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Santa Monica’s 'Inkwell' celebrated as a seminal spot for black surfers

Santa Monica
Santa Monica
Graham Smith via Flickr Creative Commons

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On Saturday, the nonprofit environmental group Heal the Bay is hosting an event at Bay Street in Santa Monica to honor the life of Nick Gabaldon (1927-1951), a pioneering African-American surfer who died at the age of 24 while shooting the Malibu pier, but who became a symbol of a multicultural beach community.

Bay Street, also known by locals as “the Inkwell,” has been a popular beach amongst Los Angeles’ African-American community since the Jim Crow era in the United States, when the idea of the beach harkened images of blond hair and blue eyes. The Inkwell is seen by many as a literal beach head in the battle for the rights of non-whites to recreate and enjoy the beauty of California’s beaches, and Gabaldon is a lesser-known but equally important character in the early modern history of surfing, when the activity bloomed in American culture.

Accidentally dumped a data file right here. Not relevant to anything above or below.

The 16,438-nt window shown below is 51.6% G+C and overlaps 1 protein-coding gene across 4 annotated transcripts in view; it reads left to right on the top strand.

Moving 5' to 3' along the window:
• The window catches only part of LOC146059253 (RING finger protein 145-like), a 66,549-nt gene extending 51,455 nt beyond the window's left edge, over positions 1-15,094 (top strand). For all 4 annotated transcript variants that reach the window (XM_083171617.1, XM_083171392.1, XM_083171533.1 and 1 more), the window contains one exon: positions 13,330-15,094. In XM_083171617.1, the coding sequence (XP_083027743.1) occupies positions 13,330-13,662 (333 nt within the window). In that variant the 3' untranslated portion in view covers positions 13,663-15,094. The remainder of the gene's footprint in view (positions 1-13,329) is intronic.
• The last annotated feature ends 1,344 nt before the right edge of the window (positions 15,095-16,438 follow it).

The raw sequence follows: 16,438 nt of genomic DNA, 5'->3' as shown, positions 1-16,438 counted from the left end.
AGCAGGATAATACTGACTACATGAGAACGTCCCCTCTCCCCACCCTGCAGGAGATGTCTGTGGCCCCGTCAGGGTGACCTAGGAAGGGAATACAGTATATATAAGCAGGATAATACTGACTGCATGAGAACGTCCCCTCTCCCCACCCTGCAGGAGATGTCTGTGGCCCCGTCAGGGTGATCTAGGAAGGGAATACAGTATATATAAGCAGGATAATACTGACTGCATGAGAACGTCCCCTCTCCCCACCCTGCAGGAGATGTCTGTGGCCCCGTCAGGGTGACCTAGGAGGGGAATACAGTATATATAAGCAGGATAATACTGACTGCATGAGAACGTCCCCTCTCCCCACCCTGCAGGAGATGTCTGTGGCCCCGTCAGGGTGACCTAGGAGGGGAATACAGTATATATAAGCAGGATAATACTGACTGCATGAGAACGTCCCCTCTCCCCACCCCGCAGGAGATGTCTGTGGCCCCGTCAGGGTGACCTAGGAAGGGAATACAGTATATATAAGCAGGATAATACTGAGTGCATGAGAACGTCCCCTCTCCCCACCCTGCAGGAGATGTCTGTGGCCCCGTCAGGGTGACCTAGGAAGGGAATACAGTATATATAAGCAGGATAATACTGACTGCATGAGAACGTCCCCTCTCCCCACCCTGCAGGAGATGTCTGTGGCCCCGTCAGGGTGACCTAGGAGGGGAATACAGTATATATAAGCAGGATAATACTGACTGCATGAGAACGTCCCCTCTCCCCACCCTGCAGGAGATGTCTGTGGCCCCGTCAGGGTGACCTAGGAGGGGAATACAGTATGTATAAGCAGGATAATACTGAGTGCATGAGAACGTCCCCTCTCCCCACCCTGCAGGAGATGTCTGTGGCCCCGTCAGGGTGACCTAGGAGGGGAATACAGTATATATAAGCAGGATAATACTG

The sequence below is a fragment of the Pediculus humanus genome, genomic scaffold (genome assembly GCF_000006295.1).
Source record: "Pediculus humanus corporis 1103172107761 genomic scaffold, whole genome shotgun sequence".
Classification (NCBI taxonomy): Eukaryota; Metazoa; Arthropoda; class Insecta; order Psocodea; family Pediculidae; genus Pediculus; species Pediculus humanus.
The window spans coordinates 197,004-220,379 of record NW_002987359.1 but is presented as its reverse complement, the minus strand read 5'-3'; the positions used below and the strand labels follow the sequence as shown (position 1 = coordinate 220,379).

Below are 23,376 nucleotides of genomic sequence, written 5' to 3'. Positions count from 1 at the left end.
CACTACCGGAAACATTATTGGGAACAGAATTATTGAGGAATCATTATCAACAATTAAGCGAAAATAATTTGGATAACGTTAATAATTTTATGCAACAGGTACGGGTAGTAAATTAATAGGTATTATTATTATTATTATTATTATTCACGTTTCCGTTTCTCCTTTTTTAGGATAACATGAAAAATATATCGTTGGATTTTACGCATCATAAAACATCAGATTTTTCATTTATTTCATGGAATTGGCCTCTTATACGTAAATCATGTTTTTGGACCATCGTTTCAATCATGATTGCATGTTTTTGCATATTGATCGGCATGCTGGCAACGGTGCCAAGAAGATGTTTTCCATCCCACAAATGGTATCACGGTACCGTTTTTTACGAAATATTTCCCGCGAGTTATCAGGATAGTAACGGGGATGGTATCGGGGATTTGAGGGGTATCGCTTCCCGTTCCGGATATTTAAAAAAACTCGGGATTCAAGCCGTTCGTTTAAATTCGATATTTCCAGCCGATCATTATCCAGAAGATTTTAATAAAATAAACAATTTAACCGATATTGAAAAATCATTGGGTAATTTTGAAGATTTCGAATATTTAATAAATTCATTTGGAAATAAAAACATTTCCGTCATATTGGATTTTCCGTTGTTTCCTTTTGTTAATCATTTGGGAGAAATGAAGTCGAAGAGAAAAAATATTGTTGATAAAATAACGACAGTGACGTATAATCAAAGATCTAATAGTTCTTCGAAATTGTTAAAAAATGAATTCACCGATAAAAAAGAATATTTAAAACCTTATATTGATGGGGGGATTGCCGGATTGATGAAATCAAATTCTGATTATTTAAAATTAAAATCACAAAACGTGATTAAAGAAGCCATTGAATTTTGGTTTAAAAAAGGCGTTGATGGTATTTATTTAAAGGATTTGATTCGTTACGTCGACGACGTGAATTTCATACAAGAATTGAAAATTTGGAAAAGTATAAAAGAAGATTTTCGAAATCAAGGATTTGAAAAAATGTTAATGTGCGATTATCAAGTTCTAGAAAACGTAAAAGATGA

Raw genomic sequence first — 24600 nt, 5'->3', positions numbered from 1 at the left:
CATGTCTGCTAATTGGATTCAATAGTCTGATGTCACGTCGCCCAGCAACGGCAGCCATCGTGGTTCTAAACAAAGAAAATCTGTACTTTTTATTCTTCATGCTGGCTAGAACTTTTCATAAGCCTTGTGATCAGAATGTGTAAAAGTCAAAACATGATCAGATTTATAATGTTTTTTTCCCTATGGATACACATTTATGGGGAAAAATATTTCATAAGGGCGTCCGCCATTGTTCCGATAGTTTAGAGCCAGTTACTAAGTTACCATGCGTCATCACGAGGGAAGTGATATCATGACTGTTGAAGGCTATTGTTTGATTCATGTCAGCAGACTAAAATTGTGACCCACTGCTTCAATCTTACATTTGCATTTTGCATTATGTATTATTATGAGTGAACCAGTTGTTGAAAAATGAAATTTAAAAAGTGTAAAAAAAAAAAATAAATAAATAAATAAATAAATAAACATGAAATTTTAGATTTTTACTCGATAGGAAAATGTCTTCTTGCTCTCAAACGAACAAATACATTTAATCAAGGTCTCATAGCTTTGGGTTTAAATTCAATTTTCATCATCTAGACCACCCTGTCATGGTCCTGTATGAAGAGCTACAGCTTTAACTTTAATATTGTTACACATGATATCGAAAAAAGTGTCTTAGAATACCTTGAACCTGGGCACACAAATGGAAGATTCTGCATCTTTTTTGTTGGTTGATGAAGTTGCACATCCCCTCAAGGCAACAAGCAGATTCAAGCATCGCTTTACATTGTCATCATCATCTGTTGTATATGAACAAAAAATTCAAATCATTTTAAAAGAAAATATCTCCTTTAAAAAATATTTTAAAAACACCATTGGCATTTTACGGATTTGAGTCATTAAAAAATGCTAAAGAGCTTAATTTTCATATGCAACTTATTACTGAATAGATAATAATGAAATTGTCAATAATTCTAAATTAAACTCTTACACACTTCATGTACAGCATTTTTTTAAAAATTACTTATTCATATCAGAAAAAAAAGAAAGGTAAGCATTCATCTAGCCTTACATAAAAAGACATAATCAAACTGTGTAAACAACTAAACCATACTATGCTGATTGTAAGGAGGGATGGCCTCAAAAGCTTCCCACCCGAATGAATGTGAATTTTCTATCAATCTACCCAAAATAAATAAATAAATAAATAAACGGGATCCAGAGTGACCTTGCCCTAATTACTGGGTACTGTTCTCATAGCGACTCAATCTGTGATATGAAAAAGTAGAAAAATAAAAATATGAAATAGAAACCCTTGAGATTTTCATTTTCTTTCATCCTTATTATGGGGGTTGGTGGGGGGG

Alison Rose Jefferson, public historian and one of the coordinators of the event to commemorate the life of Nick Gabaldon